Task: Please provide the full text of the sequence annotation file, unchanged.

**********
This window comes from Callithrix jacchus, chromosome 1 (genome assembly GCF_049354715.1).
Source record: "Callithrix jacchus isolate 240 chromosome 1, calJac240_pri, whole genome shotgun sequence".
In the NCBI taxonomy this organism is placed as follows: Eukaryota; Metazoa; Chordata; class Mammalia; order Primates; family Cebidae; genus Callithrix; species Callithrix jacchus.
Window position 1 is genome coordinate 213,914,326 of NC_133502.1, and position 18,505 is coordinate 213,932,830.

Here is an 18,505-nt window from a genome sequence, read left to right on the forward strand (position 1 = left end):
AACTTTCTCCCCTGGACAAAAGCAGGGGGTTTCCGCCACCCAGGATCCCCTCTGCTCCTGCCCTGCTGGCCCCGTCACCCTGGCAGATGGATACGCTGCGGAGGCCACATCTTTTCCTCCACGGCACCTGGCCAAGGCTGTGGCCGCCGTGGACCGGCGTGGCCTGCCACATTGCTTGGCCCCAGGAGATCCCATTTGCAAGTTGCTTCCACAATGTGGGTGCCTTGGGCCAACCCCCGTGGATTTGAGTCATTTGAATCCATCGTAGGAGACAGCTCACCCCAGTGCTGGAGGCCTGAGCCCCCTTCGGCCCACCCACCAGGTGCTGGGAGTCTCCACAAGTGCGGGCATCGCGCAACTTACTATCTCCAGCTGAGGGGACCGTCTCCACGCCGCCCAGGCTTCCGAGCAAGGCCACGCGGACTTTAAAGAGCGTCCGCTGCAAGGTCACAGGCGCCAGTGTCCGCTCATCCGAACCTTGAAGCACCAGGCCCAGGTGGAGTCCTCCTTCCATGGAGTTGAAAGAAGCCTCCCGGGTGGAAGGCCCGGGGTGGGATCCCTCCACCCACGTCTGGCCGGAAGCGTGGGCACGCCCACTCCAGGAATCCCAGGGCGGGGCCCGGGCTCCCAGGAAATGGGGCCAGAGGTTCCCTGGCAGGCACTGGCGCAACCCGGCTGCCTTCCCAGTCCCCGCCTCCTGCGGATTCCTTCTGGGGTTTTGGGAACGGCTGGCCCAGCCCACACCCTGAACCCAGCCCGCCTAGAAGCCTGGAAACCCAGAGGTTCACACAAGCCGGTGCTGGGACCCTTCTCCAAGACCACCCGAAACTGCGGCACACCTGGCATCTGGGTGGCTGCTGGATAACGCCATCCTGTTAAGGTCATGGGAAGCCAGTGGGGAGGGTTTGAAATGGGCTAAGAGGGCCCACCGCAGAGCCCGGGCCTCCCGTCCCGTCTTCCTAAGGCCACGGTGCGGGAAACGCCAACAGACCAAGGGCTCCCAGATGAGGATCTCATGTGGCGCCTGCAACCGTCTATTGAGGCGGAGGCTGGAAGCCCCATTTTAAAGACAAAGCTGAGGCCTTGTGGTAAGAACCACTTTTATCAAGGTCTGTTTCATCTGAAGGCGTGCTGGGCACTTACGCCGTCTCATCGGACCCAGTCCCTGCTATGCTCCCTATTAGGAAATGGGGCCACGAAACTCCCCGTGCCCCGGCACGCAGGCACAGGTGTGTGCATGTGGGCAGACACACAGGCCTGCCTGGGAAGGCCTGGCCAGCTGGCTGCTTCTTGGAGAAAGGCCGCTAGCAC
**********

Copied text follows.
This window comes from Callithrix jacchus, chromosome 1 (genome assembly GCF_049354715.1).
Source record: "Callithrix jacchus isolate 240 chromosome 1, calJac240_pri, whole genome shotgun sequence".
In the NCBI taxonomy this organism is placed as follows: Eukaryota; Metazoa; Chordata; class Mammalia; order Primates; family Cebidae; genus Callithrix; species Callithrix jacchus.
Window position 1 is genome coordinate 213,914,326 of NC_133502.1, and position 18,505 is coordinate 213,932,830.

Here is an 18,505-nt window from a genome sequence, read left to right on the forward strand (position 1 = left end):
AACTTTCTCCCCTGGACAAAAGCAGGGGGTTTCCGCCACCCAGGATCCCCTCTGCTCCTGCCCTGCTGGCCCCGTCACCCTGGCAGATGGATACGCTGCGGAGGCCACATCTTTTCCTCCACGGCACCTGGCCAAGGCTGTGGCCGCCGTGGACCGGCGTGGCCTGCCACATTGCTTGGCCCCAGGAGATCCCATTTGCAAGTTGCTTCCACAATGTGGGTGCCTTGGGCCAACCCCCGTGGATTTGAGTCATTTGAATCCATCGTAGGAGACAGCTCACCCCAGTGCTGGAGGCCTGAGCCCCCTTCGGCCCACCCACCAGGTGCTGGGAGTCTCCACAAGTGCGGGCATCGCGCAACTTACTATCTCCAGCTGAGGGGACCGTCTCCACGCCGCCCAGGCTTCCGAGCAAGGCCACGCGGACTTTAAAGAGCGTCCGCTGCAAGGTCACAGGCGCCAGTGTCCGCTCATCCGAACCTTGAAGCACCAGGCCCAGGTGGAGTCCTCCTTCCATGGAGTTGAAAGAAGCCTCCCGGGTGGAAGGCCCGGGGTGGGATCCCTCCACCCACGTCTGGCCGGAAGCGTGGGCACGCCCACTCCAGGAATCCCAGGGCGGGGCCCGGGCTCCCAGGAAATGGGGCCAGAGGTTCCCTGGCAGGCACTGGCGCAACCCGGCTGCCTTCCCAGTCCCCGCCTCCTGCGGATTCCTTCTGGGGTTTTGGGAACGGCTGGCCCAGCCCACACCCTGAACCCAGCCCGCCTAGAAGCCTGGAAACCCAGAGGTTCACACAAGCCGGTGCTGGGACCCTTCTCCAAGACCACCCGAAACTGCGGCACACCTGGCATCTGGGTGGCTGCTGGATAACGCCATCCTGTTAAGGTCATGGGAAGCCAGTGGGGAGGGTTTGAAATGGGCTAAGAGGGCCCACCGCAGAGCCCGGGCCTCCCGTCCCGTCTTCCTAAGGCCACGGTGCGGGAAACGCCAACAGACCAAGGGCTCCCAGATGAGGATCTCATGTGGCGCCTGCAACCGTCTATTGAGGCGGAGGCTGGAAGCCCCATTTTAAAGACAAAGCTGAGGCCTTGTGGTAAGAACCACTTTTATCAAGGTCTGTTTCATCTGAAGGCGTGCTGGGCACTTACGCCGTCTCATCGGACCCAGTCCCTGCTATGCTCCCTATTAGGAAATGGGGCCACGAAACTCCCCGTGCCCCGGCACGCAGGCACAGGTGTGTGCATGTGGGCAGACACACAGGCCTGCCTGGGAAGGCCTGGCCAGCTGGCTGCTTCTTGGAGAAAGGCCGCTAGCAC